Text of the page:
Mapping to Private Properties with Code First

Posted on October 1, 2012. Filed under: Entity Framework, Visual Studio |

By default Code First will just include public properties in your model, but there may be times that you want to include private properties. Arthur Vickers wrote a great detailed post on working with private properties so I’m just going to cover enough to get you started in this post.

For example, the following model includes a Person entity with FirstName and LastName properties that we don’t want to expose to developers using the class – so we’ve marked them as private. However we do want Entity Framework to persist these properties to the database.

public class SampleContext : DbContext
{
    public DbSet<People> { get; set; }
}

public class Person
{
    public int PersonId { get; set; }
    private string FirstName { get; set; }
    private string LastName { get; set; }

    public void SetName(string firstName, string lastName)
    {
        FirstName = firstName;
        LastName = lastName;
    }

    public string GetName()
    {
        return LastName + ", " + LastName;
    }
}

If we used the classes as-is, Code First would only include the key column in the model.

JustKey

The Solution

The solution is to use the Property method from the Code First fluent API to let Code First know that these two properties should be included in the model. However, we can’t put this call in the OnModelCreating method of our context because the properties can’t be accessed from there because they are private.

The solution is to use an entity configuration class that is nested inside our entity class, and therefore has access to the private properties.

public class Person
{
    public int PersonId { get; set; }
    private string FirstName { get; set; }
    private string LastName { get; set; }

    public void SetName(string firstName, string lastName)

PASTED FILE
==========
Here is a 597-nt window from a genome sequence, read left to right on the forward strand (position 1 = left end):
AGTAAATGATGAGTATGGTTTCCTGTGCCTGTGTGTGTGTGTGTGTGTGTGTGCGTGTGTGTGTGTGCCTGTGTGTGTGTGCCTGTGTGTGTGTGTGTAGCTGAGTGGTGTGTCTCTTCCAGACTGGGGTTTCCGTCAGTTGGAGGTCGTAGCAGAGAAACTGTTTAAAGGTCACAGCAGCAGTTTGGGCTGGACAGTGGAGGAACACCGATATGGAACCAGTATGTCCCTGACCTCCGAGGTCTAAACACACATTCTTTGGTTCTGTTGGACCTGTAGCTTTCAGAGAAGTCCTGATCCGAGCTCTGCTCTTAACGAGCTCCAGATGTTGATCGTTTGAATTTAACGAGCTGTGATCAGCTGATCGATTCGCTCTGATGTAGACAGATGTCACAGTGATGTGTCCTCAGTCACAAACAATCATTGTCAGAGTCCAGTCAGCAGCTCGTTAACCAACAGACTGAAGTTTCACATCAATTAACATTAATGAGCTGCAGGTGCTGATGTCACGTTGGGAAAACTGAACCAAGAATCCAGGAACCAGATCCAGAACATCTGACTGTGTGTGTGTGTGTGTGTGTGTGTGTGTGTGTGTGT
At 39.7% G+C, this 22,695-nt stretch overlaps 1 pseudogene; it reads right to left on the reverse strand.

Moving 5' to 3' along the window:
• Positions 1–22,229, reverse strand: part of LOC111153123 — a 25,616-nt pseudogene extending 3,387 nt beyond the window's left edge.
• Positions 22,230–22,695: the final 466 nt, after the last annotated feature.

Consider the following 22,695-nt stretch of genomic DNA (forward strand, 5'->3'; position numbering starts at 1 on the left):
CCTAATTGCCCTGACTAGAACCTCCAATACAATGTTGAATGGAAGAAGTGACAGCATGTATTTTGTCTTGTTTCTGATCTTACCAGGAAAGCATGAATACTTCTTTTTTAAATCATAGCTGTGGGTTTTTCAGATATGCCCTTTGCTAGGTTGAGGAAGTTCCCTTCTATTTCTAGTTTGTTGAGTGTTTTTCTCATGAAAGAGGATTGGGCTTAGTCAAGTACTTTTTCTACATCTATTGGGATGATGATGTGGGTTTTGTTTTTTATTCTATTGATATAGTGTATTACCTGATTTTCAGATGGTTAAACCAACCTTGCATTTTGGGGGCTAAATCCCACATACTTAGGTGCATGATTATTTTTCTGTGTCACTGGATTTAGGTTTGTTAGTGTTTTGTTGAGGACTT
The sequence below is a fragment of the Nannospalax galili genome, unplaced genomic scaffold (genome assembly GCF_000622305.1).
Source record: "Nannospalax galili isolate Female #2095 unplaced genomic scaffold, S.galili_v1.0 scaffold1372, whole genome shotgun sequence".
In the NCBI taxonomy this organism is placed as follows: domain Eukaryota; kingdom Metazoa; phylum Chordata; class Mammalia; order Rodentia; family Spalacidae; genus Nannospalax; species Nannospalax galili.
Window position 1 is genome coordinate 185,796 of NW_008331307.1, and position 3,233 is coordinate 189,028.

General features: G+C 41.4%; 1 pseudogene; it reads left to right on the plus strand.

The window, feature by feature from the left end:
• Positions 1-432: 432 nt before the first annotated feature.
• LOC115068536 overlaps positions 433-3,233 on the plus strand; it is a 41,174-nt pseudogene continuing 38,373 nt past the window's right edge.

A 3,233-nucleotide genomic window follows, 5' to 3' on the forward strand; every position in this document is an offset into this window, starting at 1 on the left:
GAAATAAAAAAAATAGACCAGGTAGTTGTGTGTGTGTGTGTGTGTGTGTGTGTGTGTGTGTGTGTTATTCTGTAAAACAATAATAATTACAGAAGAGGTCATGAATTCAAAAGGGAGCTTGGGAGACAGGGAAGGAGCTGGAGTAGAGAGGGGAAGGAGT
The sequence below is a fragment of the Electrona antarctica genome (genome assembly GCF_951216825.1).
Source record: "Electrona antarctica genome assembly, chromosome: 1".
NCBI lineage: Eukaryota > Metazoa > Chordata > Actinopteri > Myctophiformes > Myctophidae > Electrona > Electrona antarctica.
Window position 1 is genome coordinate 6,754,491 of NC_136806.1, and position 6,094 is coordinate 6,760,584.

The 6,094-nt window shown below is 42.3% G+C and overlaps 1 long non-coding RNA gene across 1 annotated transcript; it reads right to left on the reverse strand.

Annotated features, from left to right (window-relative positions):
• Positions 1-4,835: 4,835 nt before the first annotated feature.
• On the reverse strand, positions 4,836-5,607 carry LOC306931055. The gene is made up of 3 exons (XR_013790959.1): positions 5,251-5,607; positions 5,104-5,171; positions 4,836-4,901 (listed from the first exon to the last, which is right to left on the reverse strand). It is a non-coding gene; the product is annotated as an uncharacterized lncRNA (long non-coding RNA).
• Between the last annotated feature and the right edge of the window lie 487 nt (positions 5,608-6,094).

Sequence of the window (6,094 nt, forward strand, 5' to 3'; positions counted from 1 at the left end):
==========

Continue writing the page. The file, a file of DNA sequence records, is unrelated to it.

{
        FirstName = firstName;
        LastName = lastName;
    }

    public string GetName()
    {
        return LastName + ", " + LastName;
    }

    public class PersonConfiguration : EntityTypeConfiguration&lt;Person&gt;
    {
        public PersonConfiguration()
        {
            Property(p => p.FirstName);
            Property(p => p.LastName);
        }
    }
}

We then register this configuration class in the OnModelCreating method of our context.

public class SampleContext : DbContext
{
    public DbSet<Person> People { get; set; }

    protected override void OnModelCreating(DbModelBuilder modelBuilder)
    {
        modelBuilder.Configurations.Add(new Person.PersonConfiguration());
    }
}

Code First will now include the properties in our model and include the corresponding columns in the database.

WithNames

    About

    Rowan works as a Program Manager for the ADO.NET Entity Framework team at Microsoft. He speaks at technical conferences and blogs at romiller.com. Rowan lives in Seattle, Washington with his wife Athalie. Prior to moving to the US he resided in the small state of Tasmania in Australia. Outside of technology Rowan's passions include snowboarding, mountain biking, horse riding, rock climbing and pretty much anything else that involves being active. The primary focus of his life, however, is to follow Jesus.

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